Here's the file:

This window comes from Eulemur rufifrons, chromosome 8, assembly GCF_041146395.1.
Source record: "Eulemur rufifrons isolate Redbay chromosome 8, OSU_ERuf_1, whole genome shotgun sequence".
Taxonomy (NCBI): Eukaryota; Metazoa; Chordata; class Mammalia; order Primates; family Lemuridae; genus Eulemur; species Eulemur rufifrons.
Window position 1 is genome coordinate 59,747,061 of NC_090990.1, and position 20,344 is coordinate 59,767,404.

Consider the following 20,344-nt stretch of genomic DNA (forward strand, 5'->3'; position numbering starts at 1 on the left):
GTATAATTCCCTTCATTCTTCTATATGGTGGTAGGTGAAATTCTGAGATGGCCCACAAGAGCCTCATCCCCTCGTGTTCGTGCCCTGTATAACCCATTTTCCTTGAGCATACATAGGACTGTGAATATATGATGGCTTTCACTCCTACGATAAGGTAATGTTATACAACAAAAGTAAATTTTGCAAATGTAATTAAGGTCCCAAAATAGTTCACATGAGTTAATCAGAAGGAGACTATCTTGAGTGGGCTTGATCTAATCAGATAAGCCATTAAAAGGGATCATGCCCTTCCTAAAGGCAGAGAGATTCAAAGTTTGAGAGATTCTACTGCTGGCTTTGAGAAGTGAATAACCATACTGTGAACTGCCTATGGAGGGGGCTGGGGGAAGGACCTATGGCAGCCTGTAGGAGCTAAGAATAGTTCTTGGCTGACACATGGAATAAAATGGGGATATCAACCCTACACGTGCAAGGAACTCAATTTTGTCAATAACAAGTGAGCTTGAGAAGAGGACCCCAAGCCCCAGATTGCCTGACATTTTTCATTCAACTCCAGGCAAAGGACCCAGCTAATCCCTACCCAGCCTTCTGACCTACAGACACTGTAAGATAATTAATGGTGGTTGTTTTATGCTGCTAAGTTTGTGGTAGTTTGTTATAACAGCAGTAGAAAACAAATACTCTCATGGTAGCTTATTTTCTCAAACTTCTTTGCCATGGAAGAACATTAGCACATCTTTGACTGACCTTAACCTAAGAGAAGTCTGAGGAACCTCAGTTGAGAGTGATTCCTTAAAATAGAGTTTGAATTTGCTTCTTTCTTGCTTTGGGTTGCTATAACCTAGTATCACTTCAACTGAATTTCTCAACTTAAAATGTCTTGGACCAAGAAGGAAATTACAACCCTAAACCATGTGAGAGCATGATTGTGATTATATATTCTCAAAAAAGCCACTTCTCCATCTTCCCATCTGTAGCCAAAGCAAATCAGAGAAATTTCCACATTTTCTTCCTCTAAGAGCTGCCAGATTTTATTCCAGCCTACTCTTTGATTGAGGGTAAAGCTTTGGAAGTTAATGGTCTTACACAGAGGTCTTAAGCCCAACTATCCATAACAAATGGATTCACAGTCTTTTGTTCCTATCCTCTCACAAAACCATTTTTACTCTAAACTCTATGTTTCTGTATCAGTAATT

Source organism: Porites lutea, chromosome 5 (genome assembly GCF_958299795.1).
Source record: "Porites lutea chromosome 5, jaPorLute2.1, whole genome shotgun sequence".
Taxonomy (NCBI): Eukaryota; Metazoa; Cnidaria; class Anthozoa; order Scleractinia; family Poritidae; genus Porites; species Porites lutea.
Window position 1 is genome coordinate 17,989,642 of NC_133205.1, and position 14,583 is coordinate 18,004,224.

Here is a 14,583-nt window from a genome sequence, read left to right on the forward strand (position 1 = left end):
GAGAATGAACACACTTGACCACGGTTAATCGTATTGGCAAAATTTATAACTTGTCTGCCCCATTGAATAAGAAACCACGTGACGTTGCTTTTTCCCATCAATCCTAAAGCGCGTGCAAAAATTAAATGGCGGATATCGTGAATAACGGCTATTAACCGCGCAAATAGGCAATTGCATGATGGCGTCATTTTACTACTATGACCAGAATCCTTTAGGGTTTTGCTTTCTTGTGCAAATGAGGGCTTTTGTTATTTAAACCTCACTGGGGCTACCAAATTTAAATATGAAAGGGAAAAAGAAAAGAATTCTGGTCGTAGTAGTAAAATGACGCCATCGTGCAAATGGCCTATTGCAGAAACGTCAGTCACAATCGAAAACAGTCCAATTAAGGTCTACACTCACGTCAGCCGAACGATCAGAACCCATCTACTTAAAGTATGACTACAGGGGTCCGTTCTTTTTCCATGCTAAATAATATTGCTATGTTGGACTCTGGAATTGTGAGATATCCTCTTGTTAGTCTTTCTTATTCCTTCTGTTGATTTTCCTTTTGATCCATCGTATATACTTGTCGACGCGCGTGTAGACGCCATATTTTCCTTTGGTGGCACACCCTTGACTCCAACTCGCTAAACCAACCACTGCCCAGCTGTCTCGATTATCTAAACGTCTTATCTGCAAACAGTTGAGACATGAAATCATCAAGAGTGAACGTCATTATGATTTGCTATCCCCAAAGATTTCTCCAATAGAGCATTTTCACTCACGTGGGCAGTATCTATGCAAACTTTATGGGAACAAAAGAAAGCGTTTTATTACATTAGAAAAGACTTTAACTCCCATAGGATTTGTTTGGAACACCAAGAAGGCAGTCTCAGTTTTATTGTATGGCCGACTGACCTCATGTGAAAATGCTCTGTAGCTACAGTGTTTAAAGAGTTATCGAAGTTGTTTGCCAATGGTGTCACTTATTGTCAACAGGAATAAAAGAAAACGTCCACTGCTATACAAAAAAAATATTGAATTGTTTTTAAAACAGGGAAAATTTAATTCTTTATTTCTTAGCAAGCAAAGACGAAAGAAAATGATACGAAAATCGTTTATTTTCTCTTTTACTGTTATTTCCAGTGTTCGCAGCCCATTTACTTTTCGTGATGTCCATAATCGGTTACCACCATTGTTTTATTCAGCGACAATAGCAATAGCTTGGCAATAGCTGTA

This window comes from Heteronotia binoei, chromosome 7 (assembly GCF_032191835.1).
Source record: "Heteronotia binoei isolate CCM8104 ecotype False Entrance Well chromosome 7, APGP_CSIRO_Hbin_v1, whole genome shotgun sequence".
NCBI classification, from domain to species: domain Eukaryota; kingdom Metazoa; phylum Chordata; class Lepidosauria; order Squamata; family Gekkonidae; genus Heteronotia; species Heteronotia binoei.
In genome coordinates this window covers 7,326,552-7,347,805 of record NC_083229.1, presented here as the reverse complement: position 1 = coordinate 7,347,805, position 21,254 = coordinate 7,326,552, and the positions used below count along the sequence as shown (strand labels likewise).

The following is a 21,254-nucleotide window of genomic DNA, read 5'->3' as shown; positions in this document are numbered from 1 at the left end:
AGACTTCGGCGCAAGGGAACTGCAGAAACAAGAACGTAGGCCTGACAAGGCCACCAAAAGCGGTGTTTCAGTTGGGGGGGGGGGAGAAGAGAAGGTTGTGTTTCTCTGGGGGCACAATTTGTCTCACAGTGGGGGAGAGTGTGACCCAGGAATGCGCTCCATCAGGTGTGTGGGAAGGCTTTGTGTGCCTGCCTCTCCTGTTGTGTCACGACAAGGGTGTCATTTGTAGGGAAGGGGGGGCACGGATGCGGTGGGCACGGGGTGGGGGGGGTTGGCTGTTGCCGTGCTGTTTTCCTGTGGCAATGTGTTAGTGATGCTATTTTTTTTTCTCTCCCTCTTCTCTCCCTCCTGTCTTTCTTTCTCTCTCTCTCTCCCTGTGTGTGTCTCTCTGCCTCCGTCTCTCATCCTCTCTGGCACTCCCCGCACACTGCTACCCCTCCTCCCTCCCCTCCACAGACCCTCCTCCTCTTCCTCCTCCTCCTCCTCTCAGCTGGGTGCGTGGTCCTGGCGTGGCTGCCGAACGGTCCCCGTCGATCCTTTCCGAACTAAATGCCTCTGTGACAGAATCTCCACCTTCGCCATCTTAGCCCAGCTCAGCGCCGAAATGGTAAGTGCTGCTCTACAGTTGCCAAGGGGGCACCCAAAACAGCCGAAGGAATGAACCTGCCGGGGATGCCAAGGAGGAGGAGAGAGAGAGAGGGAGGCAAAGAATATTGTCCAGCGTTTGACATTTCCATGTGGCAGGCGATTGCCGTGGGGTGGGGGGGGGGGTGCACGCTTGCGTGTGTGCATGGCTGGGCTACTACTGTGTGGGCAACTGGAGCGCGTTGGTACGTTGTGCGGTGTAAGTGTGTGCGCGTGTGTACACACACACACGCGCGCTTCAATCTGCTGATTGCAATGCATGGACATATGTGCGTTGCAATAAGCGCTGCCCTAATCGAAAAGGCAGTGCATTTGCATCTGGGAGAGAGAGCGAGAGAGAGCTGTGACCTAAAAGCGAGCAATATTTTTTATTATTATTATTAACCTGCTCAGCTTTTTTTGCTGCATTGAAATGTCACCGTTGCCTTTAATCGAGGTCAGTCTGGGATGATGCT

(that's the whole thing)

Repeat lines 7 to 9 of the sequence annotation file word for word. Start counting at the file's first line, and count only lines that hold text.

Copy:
Source organism: Porites lutea, chromosome 5 (genome assembly GCF_958299795.1).
Source record: "Porites lutea chromosome 5, jaPorLute2.1, whole genome shotgun sequence".
Taxonomy (NCBI): Eukaryota; Metazoa; Cnidaria; class Anthozoa; order Scleractinia; family Poritidae; genus Porites; species Porites lutea.